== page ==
Re: "Reality"

Tim A. Connor (
Mon, 16 Dec 1996 16:36:15 -0800 (PST)

It seems to me that one difficulty we have in talking about "reality" is
the vagueness of the contrast pole. "Fantasy," "illusion," "delusion,"
"hallucination" all are attributions to an observer, not to that which is
observed. And of course, we are much more ready to apply them to other
people's constructions than to our own. "Non-being" and such metaphysical
constructs strike me as the verbal equivalent of the square roots of
negative numbers--okay for performing certain symbolic operations, but of
little help if you're trying to build a house. If "reality" simply means
"that which is," it seems to me there is no contrast pole--even
hallucinations are real hallucinations--and a construct with no contrast
is empty.

That said, I do think there are sound pragmetic grounds for assuming a
"reality"--principally that I don't think we have a choice. There is no
way to act upon the hypothesis that there is nothing constraining my
actions, nothing that acts upon me and upon which I act. I could proclaim
it loudly and end up on a psych ward, full of Thorazine, but to act is to
act on a presumed something, and to experience is to experience a presumed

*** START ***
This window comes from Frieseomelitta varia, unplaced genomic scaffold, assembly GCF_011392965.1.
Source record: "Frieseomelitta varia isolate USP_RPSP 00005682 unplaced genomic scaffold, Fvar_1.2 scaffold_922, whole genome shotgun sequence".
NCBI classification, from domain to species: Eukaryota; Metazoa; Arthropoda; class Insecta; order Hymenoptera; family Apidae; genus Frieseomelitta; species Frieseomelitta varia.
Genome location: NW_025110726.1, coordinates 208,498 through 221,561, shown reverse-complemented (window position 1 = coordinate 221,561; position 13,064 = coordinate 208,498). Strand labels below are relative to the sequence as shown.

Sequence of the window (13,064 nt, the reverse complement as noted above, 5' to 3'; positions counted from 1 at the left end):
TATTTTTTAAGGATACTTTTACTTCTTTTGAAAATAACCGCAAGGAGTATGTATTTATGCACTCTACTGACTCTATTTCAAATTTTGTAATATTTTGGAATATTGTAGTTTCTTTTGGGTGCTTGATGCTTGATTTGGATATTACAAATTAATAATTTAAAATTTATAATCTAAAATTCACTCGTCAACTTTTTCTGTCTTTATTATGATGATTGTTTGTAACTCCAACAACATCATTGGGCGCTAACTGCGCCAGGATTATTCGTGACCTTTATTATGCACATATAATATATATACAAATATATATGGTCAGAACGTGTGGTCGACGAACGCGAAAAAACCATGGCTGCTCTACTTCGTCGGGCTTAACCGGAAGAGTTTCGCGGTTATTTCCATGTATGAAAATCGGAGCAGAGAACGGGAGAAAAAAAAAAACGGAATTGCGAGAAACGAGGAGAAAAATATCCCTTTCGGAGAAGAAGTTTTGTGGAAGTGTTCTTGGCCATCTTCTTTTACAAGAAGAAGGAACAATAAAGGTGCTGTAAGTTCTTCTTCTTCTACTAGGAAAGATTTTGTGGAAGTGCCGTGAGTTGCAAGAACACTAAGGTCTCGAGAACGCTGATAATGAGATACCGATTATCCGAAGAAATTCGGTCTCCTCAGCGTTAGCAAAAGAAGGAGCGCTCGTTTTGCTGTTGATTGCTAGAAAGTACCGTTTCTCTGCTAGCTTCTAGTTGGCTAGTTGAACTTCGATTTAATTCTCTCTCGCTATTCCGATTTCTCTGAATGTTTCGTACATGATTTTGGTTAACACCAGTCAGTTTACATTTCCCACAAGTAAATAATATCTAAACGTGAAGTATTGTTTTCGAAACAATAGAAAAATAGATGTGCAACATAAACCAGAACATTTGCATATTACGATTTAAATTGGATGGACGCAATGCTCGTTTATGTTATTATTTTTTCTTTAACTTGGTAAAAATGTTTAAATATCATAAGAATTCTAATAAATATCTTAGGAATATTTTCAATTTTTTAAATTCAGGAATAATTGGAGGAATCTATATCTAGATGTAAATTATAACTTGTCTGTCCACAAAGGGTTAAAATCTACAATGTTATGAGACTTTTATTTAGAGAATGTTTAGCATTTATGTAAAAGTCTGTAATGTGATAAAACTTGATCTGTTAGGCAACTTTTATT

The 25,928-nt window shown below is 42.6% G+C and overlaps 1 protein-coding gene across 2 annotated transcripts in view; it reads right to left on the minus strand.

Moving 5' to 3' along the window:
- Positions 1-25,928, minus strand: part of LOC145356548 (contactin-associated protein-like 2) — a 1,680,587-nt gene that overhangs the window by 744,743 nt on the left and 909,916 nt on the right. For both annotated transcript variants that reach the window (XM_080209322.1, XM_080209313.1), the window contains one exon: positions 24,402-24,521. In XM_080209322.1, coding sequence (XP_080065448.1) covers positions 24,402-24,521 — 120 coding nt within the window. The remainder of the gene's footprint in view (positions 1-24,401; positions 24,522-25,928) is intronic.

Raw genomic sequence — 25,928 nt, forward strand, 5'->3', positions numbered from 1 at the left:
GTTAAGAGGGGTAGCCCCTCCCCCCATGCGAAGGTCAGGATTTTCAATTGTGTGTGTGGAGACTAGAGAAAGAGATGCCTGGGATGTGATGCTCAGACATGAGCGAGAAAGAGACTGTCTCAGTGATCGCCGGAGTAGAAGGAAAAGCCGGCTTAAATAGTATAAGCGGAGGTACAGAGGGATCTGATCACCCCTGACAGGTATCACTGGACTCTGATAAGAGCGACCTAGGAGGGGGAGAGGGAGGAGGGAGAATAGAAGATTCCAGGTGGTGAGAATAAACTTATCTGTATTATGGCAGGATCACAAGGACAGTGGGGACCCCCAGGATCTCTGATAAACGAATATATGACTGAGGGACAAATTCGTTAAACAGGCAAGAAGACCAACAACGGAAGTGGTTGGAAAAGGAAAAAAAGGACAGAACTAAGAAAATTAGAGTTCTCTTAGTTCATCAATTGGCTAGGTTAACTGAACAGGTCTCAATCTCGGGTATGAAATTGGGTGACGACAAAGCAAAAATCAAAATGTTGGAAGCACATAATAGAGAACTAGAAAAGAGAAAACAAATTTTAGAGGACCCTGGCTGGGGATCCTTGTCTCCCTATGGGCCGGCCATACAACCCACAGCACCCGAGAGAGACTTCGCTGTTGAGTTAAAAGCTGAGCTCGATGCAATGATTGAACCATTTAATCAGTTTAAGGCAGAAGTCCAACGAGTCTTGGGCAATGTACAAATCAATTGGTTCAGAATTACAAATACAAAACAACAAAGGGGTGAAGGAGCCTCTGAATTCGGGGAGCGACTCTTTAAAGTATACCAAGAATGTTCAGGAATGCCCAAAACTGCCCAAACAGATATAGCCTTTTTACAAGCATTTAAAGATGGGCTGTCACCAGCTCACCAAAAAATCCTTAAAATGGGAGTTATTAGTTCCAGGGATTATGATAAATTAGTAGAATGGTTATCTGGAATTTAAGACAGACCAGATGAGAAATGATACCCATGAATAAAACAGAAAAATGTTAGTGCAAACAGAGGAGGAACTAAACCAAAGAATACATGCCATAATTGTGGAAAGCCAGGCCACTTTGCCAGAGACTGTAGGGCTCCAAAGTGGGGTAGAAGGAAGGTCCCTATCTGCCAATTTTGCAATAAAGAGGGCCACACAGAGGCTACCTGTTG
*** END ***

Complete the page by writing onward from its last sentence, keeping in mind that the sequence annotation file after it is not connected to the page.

something. Even to write a book denying the real existence of anything
presumes the existence of my keyboard, a publisher, and readers.

So as a pragmatist, I'm content to define reality as the constraints on
my actions, and leave it at that. The implication is that reality is not
an object of knowledge external to the knower, but something encountered
and construed in praxis, in a dialectic between my intentions and the
results. The result of negotiations between me and the rocks I trip over.



Tim Connor, M.S. "Psychotherapy is not
Pacific University an applied science, it
School of Professional Psychology is a basic science in
2004 Pacific Avenue which the scientists
Forest Grove, OR 97116 USA are the client and his
<> therapist"
--George Kelly